great game has received so much undeserved abuse. Can it be criticized? Of course it can. There's always room for criticism, but I think this
is downright pathetic.
It should be noted that this avalanche of negative reception is not coming from a single body of grievances. It is, in fact, coming from up to at least three different factions. Sometimes there is crossover between factions, but a member of one faction should not
be immediately assumed to belong to another. Faction 1: "Get Woke, Go Broke!"- The Reactionaries
Not every person who dislikes/criticizes TLOU2 is a homophobe/transphobe/racist/misogynist. Make no mistake, though: there is a significant portion of "h8ers" that most certainly are
angry at this game solely for its unapologetic progressivism. These are The Reactionaries. The anti-SJWs.The anti-feminists. The "YouTube skeptics". The traditionalists. Whatever you want to call them. Back in 2018, TLOU2 took E3 by storm with not only a gameplay trailer but also a front-and-center kiss between Ellie and Dina, marking a historic moment for LGBT inclusion in video games. While the explicit romance did receive some negative feedback from The Reactionaries1
, the worst was yet to come. Fast forward to April of 2020. Naughty Dog sprung a devastating leak that revealed every card TLOU2 had up its sleeve. Controversy ensued, particularly around a new character named Abby, who was presumed to be male-to-female transgender due to her masculine features and silhouette. A contemptuous amount of abusive anti-transgender slurs and jokes were subsequently forwarded against Abby on places like 4chan, Reddit, and even YouTube. These assumptions ended up being bullshit, but that didn’t stop TLOU2 from solely representing itself. No, April 2020 was the moment this game became more than itself; it became a symbol
for progressivism in high-profile video games–a perceived weapon in a culture war.
If you think these people and their audiences only make up a small portion of this outrage mob, think again: 1
Name: "Naughty Dog's SJW Agenda in Gaming Exposed"
Uploaded by: No B.S.
Name: “Last of Us Part 2 Ending Leaks Reveal Progressive Agenda”
Uploaded by: No B.S.
Name: “Last of Us 2 Influenced by SJW Anita Sarkeesian”
Uploaded by: No B.S.
Name: “Last of Us 2 Spoiler Talk, This Gets Really Woke!”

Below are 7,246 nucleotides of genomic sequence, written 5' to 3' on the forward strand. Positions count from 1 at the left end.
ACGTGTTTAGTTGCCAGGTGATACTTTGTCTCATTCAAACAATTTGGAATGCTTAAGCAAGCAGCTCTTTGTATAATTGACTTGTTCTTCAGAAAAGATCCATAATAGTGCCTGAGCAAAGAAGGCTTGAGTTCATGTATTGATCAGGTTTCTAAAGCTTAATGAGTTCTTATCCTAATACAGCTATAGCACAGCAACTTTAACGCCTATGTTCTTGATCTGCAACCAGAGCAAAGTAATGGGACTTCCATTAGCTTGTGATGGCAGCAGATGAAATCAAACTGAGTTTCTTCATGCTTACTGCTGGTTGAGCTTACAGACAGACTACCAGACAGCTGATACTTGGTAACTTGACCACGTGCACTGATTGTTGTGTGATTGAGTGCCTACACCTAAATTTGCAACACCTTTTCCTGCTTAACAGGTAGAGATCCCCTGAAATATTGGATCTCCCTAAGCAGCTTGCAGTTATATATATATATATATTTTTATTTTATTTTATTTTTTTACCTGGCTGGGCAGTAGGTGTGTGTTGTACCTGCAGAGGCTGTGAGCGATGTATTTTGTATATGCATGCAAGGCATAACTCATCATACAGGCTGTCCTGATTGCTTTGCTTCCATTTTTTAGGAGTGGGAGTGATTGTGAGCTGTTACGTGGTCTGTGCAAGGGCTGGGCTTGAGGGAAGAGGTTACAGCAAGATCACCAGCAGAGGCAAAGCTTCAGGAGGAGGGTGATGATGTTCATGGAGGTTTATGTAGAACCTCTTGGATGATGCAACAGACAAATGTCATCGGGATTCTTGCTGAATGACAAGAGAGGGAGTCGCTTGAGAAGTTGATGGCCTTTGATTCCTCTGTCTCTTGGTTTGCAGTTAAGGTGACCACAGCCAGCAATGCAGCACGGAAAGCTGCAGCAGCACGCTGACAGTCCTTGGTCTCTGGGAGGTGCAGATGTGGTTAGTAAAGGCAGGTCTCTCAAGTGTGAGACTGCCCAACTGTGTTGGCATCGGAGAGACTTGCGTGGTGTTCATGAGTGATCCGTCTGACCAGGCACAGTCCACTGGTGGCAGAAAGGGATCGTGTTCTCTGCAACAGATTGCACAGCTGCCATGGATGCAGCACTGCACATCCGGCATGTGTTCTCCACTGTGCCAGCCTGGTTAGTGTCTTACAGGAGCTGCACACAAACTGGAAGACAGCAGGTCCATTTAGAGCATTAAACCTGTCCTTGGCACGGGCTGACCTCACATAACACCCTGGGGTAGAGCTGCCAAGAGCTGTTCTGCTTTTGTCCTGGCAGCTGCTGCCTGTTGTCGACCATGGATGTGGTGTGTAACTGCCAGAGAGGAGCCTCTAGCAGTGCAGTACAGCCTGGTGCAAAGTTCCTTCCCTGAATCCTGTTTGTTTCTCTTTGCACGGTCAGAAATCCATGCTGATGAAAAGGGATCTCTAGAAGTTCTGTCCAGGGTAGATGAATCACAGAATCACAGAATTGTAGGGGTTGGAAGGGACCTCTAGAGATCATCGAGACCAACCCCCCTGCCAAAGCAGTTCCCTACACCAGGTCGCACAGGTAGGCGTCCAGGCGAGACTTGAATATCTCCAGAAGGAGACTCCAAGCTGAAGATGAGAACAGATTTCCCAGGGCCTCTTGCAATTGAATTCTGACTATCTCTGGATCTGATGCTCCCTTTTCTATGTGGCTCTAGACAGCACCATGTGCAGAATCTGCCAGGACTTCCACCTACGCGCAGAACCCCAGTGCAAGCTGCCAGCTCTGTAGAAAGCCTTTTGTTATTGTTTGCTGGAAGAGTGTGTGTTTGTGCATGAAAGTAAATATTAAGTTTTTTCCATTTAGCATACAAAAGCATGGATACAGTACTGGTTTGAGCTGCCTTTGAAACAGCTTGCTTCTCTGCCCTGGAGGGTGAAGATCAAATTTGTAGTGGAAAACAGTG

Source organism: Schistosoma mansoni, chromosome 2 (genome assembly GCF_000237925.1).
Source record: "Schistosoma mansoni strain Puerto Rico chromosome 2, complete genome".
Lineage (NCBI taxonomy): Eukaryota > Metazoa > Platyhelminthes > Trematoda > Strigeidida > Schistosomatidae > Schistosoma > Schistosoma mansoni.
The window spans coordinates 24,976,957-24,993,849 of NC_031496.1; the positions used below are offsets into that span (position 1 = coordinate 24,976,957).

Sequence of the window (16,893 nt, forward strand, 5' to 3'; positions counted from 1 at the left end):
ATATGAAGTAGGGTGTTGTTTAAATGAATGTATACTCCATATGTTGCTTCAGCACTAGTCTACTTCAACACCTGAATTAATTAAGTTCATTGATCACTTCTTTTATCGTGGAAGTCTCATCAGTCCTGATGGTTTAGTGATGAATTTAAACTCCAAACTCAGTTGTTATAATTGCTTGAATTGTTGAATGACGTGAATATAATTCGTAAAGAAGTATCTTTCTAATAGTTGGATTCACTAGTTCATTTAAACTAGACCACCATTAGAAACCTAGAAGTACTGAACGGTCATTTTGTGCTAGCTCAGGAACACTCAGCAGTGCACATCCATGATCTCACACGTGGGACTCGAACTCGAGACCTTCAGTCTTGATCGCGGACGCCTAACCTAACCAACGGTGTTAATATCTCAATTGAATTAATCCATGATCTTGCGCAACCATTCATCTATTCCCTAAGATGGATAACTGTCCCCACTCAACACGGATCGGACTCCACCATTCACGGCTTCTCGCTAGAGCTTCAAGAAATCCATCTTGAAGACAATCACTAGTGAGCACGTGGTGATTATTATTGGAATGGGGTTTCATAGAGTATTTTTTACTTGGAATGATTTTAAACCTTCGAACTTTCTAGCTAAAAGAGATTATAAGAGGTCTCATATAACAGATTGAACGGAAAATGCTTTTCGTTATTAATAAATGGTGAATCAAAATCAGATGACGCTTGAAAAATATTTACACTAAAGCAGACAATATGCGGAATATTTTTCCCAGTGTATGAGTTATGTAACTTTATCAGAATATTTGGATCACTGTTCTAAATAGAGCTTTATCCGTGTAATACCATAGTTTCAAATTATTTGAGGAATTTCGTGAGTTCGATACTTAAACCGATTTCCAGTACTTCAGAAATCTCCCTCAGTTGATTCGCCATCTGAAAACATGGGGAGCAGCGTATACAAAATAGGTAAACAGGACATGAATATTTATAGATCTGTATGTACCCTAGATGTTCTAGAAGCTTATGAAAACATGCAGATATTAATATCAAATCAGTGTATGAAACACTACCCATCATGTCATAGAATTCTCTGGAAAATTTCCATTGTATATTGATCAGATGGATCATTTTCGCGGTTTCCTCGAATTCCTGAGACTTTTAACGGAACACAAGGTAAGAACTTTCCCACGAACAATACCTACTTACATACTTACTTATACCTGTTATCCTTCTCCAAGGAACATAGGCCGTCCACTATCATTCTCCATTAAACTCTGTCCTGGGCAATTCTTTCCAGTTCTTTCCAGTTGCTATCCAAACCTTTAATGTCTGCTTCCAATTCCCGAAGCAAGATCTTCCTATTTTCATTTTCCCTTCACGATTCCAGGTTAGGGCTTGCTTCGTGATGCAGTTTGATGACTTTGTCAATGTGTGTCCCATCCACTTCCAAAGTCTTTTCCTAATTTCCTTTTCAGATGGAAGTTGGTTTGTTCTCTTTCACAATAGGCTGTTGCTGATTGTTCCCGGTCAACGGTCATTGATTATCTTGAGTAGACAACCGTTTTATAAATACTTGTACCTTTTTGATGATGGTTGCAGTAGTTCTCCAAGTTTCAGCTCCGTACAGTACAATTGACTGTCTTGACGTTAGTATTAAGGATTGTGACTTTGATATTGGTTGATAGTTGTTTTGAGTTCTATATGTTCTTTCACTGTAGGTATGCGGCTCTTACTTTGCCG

Uploaded by: No B.S.
Name: “LGBT Activists: The Last of Us 2 Needs MORE WOKE Representation!”
Uploaded by: Lauren Chen (Roaming Millennial)
Name: “The Last of Us Part 2 LEAKS ONLINE | Another Franchise Falls To SJW Pandering”
Uploaded by: Geeks + Gamers
Sometimes it seems like TLOU2 goes out of its way to stick it to these people, what with its female-driven narrative, unapologetic pro-LGBT stance, and racial diversity. It should be said that TLOU2’s progressivism is a neutral element in terms of how it contributes to the story’s quality, and the game should be neither defended or
criticized solely on these grounds. It is, however, a heartening sign that these people’s neanderthalic values are dying out. Stay mad, you slobbering troglodytes.
To close this section, it is undeniable that this specific contention with TLOU2 is not
in the minority of the overall controversy surrounding the game. If you are not a fan of this game for unrelated reasons, I’m afraid it is a fact of life that you are going to have to perpetually disavow and distance yourself from these people when you criticize the game. Some of The Reactionaries are wise enough to realize that “it’s bad because it’s woke” is a flimsy criticism, so they will cling to any other criticism that simultaneously grants them credibility and tears the game down, no matter how unwarranted or slanderous
that criticism is. They are disguising themselves as one of you.
If you are arguing about this game with someone, do not
get mad at your interlocutor when they have to verify that your criticism doesn’t come from a place of bigotry, and stop pretending everyone is eager to use bigotry as a scapegoat that dismisses good-faith criticism. Faction 2: “Neil Disrespected the Fans!” - The Entitled Fan
The Entitled Fan thinks TLOU2 is a poorly-written game simply because they did not like the themes it explores or the narrative direction it takes. Whatever it was they wanted, TLOU2 didn’t do it, so that means the game had bad writing!
Faction 2, on the surface, is similar to another group of people I dub “The Disappointed Fan”, but there’s a key difference that separates the two: whether or not they think the game was poorly written, and if they do
think the game was poorly written, why
they think the game was poorly written. The Disappointed Fan is not its own faction because they can fall into either Faction 3 (which I will discuss next) or Faction 2. When The Disappointed Fan falls into Faction 2, that is when they evolve into The Entitled
Before we proceed with my addressal of this faction, let me make something really
clear: if you didn’t like the game because it wasn’t what you wanted it to be, this section doesn’t apply to you unless you think the game was poorly written because it wasn’t what you wanted it to be.
Got that? This isn’t me calling you entitled just